Based on the current state of research investigating exercise intolerance post-COVID-19 (Schwendinger, Knaier, Radtke et al., 2023), we believe it is time to discuss the ANS as a contributor to exercise intolerance in patients with post-COVID-19. This adds the ANS as a fourth gear to the traditional Wasserman gear system (Wasserman, 1988) as a potential modulator of CRF (see Fig. 1). Below, we will discuss four potential pathways through which the ANS may contribute to exercise intolerance and low CRF in patients post-COVID-19.

Fig. 1.

Overview of pathways through which the autonomic nervous system (ANS) might contribute to low cardiorespiratory fitness (CRF) and exercise intolerance in patients with post-COVID-19. Abbreviations: SaO2, arterial oxygen saturation in the brain.

Altered cerebral hemodynamics

Recent evidence showed altered cerebral hemodynamics at rest in patients with post-COVID-19 (Ajčević et al., 2023; Qin et al., 2021). Indirect brain injury resulting from a post-viral immune response-related inflammatory storm may be the underlying mechanism leading to the observed alterations in cerebral hemodynamics (Ajčević et al., 2023; Qin et al., 2021). This corresponds to findings from patients with myalgic encephalomyelitis/chronic fatigue syndrome (ME/CFS), showing altered cerebral hemodynamics in form of lower cerebral blood flow compared to healthy controls (Boissoneault et al., 2019; van Campen et al., 2021). Additionally, cerebral blood flow at rest was inversely linked to fatigue levels and ME/CFS severity in these patients (Boissoneault et al., 2019; van Campen et al., 2021). This underscores the potential contribution of blood flow to the overall fatigue experienced by patients with ME/CFS which might also apply to patients with post-COVID-19.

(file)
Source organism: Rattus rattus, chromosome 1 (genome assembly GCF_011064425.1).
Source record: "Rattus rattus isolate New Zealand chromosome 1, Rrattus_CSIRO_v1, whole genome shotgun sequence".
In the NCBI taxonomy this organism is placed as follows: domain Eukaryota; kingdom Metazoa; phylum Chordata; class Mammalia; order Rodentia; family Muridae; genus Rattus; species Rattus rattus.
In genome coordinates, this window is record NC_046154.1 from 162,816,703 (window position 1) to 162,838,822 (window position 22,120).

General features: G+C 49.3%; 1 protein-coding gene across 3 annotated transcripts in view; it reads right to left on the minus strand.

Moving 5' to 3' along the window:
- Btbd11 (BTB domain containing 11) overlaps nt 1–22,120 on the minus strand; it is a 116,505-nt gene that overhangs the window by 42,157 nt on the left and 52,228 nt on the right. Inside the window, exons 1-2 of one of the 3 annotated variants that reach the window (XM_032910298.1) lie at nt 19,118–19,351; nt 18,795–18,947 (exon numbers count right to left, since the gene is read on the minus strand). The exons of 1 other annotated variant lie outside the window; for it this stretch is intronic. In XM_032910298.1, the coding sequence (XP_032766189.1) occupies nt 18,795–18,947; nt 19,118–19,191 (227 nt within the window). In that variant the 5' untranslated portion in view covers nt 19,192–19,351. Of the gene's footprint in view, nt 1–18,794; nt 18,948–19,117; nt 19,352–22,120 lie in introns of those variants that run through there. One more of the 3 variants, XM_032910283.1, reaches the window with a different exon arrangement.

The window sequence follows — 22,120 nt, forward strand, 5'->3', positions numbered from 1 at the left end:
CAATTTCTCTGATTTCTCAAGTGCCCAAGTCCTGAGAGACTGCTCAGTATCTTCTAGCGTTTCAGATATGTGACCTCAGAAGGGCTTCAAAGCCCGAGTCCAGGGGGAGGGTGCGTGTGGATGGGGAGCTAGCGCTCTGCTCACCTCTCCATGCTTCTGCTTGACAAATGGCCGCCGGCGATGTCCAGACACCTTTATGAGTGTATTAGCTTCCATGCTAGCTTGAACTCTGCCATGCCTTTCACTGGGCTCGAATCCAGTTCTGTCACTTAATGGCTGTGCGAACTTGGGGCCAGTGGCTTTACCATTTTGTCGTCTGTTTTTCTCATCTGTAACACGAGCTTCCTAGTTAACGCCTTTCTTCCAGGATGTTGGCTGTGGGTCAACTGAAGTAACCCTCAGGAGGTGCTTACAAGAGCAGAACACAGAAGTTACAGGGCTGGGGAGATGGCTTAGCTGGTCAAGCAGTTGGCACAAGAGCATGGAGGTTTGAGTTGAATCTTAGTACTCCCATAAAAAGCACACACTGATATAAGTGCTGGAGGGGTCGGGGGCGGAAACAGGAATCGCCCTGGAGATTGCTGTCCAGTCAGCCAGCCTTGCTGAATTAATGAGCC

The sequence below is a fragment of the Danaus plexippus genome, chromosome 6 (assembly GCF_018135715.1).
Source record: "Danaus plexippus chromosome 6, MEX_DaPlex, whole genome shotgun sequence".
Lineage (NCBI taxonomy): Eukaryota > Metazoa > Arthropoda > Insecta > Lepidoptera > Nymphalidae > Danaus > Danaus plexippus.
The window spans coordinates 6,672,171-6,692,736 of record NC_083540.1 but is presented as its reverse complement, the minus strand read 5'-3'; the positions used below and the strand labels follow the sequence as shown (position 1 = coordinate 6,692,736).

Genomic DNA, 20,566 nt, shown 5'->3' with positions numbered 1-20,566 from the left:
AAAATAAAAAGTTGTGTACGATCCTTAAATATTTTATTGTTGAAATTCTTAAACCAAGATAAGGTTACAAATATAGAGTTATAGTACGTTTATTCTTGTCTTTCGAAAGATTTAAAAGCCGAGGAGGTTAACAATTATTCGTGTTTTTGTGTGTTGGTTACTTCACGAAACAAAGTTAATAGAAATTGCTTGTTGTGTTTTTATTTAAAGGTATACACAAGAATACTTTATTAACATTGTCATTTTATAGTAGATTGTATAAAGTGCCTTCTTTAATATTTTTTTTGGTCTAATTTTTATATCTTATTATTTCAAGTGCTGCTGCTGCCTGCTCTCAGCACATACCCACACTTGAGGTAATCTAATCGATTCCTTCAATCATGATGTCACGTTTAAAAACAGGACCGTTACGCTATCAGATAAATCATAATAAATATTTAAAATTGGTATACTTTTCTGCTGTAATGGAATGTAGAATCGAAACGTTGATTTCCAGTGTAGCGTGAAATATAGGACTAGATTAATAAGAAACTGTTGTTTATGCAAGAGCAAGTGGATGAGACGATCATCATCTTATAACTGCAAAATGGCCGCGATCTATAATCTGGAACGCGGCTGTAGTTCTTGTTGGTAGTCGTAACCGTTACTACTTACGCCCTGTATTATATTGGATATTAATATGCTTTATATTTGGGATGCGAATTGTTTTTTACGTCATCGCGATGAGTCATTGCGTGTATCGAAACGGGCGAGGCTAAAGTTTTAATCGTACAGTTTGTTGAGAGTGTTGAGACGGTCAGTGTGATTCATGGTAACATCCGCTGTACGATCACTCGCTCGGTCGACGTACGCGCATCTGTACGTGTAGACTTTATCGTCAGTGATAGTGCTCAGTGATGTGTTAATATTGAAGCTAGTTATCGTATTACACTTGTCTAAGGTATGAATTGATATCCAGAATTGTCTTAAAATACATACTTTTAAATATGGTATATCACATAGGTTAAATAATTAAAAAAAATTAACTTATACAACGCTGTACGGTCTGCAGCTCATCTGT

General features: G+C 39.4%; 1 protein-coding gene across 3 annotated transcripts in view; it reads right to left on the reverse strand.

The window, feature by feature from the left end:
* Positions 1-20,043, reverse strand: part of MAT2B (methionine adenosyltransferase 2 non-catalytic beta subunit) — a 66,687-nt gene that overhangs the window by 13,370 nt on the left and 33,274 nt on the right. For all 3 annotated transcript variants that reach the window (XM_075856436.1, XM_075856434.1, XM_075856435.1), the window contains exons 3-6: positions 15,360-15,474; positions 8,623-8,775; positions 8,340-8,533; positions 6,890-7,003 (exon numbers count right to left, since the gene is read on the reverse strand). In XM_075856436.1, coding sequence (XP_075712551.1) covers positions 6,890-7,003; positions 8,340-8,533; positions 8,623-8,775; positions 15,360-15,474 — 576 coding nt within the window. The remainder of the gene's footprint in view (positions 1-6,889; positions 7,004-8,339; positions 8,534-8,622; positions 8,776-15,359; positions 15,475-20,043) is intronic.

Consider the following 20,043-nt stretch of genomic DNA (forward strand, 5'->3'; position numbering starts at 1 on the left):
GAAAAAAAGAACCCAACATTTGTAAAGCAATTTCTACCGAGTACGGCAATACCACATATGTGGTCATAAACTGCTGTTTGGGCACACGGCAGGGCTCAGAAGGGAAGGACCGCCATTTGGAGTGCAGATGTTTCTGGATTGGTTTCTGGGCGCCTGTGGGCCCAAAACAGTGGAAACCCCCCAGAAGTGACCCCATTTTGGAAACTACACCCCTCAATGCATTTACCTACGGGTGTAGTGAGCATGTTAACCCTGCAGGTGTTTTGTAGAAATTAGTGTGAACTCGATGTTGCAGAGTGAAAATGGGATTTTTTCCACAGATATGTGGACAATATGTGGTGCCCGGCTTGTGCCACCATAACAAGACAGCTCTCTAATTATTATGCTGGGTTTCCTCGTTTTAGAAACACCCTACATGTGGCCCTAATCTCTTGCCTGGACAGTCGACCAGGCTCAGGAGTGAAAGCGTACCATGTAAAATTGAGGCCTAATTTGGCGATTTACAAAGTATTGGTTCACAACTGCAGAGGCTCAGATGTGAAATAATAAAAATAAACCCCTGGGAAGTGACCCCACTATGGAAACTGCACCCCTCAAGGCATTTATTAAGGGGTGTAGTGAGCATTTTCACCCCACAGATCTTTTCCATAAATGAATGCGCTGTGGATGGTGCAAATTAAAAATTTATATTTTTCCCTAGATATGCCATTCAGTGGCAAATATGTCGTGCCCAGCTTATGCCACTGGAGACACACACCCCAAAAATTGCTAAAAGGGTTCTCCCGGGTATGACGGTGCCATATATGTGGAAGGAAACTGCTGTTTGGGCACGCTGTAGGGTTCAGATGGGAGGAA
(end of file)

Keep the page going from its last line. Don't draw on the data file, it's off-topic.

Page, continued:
During exercise, the reduced perfusion of the brain may persist or even worsen which in turn, might cause excessive fatigue (Boissoneault et al., 2019) and reduced motor unit recruitment (Secher et al., 2008; Verges et al., 2012), resulting in premature exercise cessation (Noakes, 2011). Cerebral endothelial dysfunction could be an underlying contributing factor of such impaired cerebral blood flow (Kim et al., 2015). Evidence in patients with type 2 diabetes indicates lower cerebral blood flow and oxygenation at higher relative exercise intensities compared to healthy counterparts due to impaired endothelial function and inability to increase cardiac output, resulting in reduced exercise capacity (evident by lower maximum power) and possibly higher perceived exertion (Kim et al., 2015). As proposed by the authors, CRF may be limited due to lower cerebral capillary oxygenation and brain mitochondrial O2 tension in patients with type 2 diabetes compared to healthy controls (Kim et al., 2015). A drop in brain mitochondrial O2 tension is associated with increased cerebral lactate production and reduced CRF (Rasmussen et al., 2007). The resulting mismatch between oxygen delivery and neuronal activity as well as the altered metabolic milieu may result in impaired activation of exercising muscles (Kim et al., 2015; Rasmussen et al., 2007). This could support the role of impaired cerebral oxygenation in the development of central fatigue and consequently low CRF. However, contrary findings also exist. Subudhi et al. (2011) demonstrated that although end-tidal pCO2 was raised in a CO2-clamp trial (as a vasodilator) during incremental exercise in road cyclists leading to higher cerebral blood flow, exercise performance did not improve (Subudhi et al., 2011). While a supernormal cerebral blood flow at peak exercise may not improve exercise performance in healthy individuals (Subudhi et al., 2011), further reductions in blood flow and oxygen saturation, as possibly encountered in patients with impaired endothelial function (e.g. some patients post-COVID-19), might limit central motor drive (Kim et al., 2015; Rasmussen et al., 2010). However, future studies with patients post-COVID-19 has to verify this hypothesis by measuring cerebral oxygen saturation during cardiopulmonary exercise testing (CPET) e.g. using near-infrared spectroscopy or comparing between-group differences in cerebral blood flow at set times following exercise using arterial spin labelling MRI (Boissoneault et al., 2019). The latter would provide insights on potential occurrence of delayed recovery of cerebral blood flow compared to healthy controls as found after tilt testing in patients with ME/CFS (van Campen et al., 2021). Lastly, coagulopathy, which is well-documented in patients with post-COVID-19, should be considered as a contributing factor (Davis et al., 2023). Micro clots forming in the blood may induce damaging of the vessels (Davis et al., 2023) and consequent impairments in oxygen supply to the brain and working musculature.